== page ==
How To Answer Interview Questions About Weaknesses

Joe McDermott | How To Answer

A very popular interview question and one that is favoured by the traditionalists is:

“Please tell me what are your weaknesses?”

So many candidates have lost jobs with the answers they give to this one question. So, how do you answer it effectively while at the same time making sure you don’t give something away which would give your prospective employer a reason not to hire you?

The difficulty with this question is that you’re being asked about your deficiencies, your weaknesses, when your instinct, in an interview situation, is to keep your faults as well concealed as possible.

The question is designed to test a whole range of skills including your analytical abilities and most importantly your self-awareness. You need a confident answer to what can be for many a stressful question and one which can cause people to ramble, especially when nervous.

It must be remembered that, answering an interview question about weaknesses is also very much about showing that you know yourself, that you have the capacity to analyse the job and it’s requirements and in so doing match yourself to that job. These are very valuable skills and ones which are desired by most employers.

It is tempting to try and evade the question however that would just result in the
interviewer viewing you with suspicion or that you have something to hide. It is always best to give an answer and here are my top tips for dealing with this question:

1.    Develop your interview answers beforehand. Write them down, not just think about them; use bullet points to help and importantly structure your answer so as to give it a positive spin.

2.    Choose a weakness that does not affect your intrinsic ability to do the job. Make sure it is not one which is regarded as ‘essential’ to the role.

3.    Be honest and admit a weakness and whatever (minimal) effects it has on your work. A candidate who claims not have any weaknesses is either woefully lacking in self awareness or is simply fibbing.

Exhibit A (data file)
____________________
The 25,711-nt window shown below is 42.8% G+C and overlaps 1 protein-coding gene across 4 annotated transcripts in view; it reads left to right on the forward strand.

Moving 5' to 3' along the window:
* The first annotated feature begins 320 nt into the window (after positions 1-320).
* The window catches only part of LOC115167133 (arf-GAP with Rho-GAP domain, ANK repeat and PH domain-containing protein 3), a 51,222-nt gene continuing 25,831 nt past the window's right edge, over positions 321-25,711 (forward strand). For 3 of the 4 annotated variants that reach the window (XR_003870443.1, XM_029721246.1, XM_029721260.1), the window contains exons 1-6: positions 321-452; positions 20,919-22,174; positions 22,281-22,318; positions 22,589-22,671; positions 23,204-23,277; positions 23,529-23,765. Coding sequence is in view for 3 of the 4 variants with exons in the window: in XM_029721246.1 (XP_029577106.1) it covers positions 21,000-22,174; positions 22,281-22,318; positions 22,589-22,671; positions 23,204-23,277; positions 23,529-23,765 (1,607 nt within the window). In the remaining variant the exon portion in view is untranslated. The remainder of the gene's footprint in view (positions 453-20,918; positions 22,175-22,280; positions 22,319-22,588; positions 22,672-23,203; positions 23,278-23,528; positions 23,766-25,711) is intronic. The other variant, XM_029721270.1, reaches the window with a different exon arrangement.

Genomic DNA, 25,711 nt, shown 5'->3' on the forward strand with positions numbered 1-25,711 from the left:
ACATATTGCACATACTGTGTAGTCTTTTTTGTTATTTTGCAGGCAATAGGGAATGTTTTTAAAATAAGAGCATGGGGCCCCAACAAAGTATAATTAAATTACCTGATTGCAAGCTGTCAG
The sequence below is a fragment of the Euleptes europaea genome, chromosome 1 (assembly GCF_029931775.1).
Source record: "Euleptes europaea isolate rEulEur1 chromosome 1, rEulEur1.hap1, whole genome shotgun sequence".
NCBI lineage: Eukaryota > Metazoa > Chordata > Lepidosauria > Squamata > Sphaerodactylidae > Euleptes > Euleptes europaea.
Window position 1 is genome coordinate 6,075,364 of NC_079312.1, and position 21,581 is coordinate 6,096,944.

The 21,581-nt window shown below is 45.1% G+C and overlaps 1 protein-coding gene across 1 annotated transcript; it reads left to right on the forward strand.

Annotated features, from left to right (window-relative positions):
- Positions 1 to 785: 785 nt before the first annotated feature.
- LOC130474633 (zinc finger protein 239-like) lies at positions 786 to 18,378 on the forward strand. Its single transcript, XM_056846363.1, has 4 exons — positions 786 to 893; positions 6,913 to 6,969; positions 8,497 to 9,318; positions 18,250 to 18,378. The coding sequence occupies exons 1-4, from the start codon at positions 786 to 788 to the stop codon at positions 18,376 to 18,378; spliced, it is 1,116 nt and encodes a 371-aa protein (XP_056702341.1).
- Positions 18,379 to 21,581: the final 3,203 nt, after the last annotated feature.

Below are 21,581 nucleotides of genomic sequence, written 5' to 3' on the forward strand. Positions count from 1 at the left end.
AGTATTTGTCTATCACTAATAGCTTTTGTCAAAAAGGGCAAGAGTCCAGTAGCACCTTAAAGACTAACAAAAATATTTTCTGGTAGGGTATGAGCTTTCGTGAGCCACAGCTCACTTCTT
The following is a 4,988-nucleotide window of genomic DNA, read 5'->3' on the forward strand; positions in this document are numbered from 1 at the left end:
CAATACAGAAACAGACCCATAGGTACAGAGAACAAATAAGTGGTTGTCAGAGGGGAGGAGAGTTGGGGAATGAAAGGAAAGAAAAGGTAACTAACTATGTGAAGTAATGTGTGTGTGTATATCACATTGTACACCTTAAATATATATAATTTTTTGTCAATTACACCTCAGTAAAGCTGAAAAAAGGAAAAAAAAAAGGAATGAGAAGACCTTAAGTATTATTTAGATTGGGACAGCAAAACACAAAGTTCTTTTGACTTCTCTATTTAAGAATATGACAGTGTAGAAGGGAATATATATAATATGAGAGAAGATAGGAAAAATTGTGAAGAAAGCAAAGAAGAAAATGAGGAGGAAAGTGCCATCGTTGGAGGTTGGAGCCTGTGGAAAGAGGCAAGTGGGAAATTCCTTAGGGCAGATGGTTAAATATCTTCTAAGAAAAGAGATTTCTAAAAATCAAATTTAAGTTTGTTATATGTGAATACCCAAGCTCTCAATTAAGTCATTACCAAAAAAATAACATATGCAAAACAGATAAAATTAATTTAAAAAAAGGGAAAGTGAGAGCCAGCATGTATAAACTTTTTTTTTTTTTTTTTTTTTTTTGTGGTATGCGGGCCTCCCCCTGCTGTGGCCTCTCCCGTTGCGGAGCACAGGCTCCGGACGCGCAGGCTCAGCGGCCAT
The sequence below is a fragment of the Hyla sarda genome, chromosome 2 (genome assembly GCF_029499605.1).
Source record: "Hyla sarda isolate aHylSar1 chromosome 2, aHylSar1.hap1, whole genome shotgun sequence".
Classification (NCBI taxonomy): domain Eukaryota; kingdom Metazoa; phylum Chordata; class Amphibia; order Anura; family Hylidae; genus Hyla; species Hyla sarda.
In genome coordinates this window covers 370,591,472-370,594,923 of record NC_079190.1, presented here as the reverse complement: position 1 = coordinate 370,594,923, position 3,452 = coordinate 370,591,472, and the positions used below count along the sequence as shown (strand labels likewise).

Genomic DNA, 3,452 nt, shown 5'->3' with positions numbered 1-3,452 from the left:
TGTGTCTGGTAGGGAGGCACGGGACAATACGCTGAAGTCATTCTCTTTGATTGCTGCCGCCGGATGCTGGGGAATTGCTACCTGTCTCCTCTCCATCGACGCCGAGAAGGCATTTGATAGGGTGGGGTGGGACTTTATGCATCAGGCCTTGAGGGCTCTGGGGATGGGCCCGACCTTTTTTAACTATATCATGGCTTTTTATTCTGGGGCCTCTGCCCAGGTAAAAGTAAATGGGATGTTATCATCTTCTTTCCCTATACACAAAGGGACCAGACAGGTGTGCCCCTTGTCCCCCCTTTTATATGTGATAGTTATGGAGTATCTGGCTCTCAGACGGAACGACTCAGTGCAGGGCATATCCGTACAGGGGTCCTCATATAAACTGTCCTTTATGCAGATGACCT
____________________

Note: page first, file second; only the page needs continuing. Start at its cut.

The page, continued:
4.    Keep your response brief – saying more than what is needed gives you more opportunity to say something wrong.

5.    Show how you are overcoming this weakness, perhaps with some form of training.

6.    Practice your response so you know how to tell the story naturally and giving the employer confidence that this weakness will not affect your ability to do the job excellently.

7.    Focus on a work related skills rather than something you do in your sparetime.

8.    Avoid clichés such as “I am so dedicated to getting results, I spend many extra-hours at work.” This just says to me that someone is in fact inefficient.

9.    Finish your answer by talking about how you are constantly looking for ways to develop your abilities. This shows determination and an ability to self-develop. This also shows the potential employer that you are flexible and likely to strive to do well.

Finally, and here is a tricky follow on used by some interviewers:

“Ok, thanks for that, now tell me about another weakness.”

They are hoping that you will give something away with this second and what is in fact a repeat of the first question.

Some candidates will respond by giving up an additional weakness which of course makes them look as though they had been hiding something by not giving this answer earlier. My advice is to just think for a moment and say, for example:  “That’s my only weakness and as mentioned it is something I am overcoming with the training course I am undertaking. I am really enjoying my studies and find that I have an excellent aptitude for (whatever skill you are overcoming).”  In this manner you actually turn a weakness into a positive.

Remember, your goal as the job applicant is to present yourself in the best possible light. For sample interview answers to this and all of the toughest questions they can ask, I recommend InterviewGold online interview training system. It contains 2,300 interview questions, all with expert answers so you will know just what to say and not to say in any interview.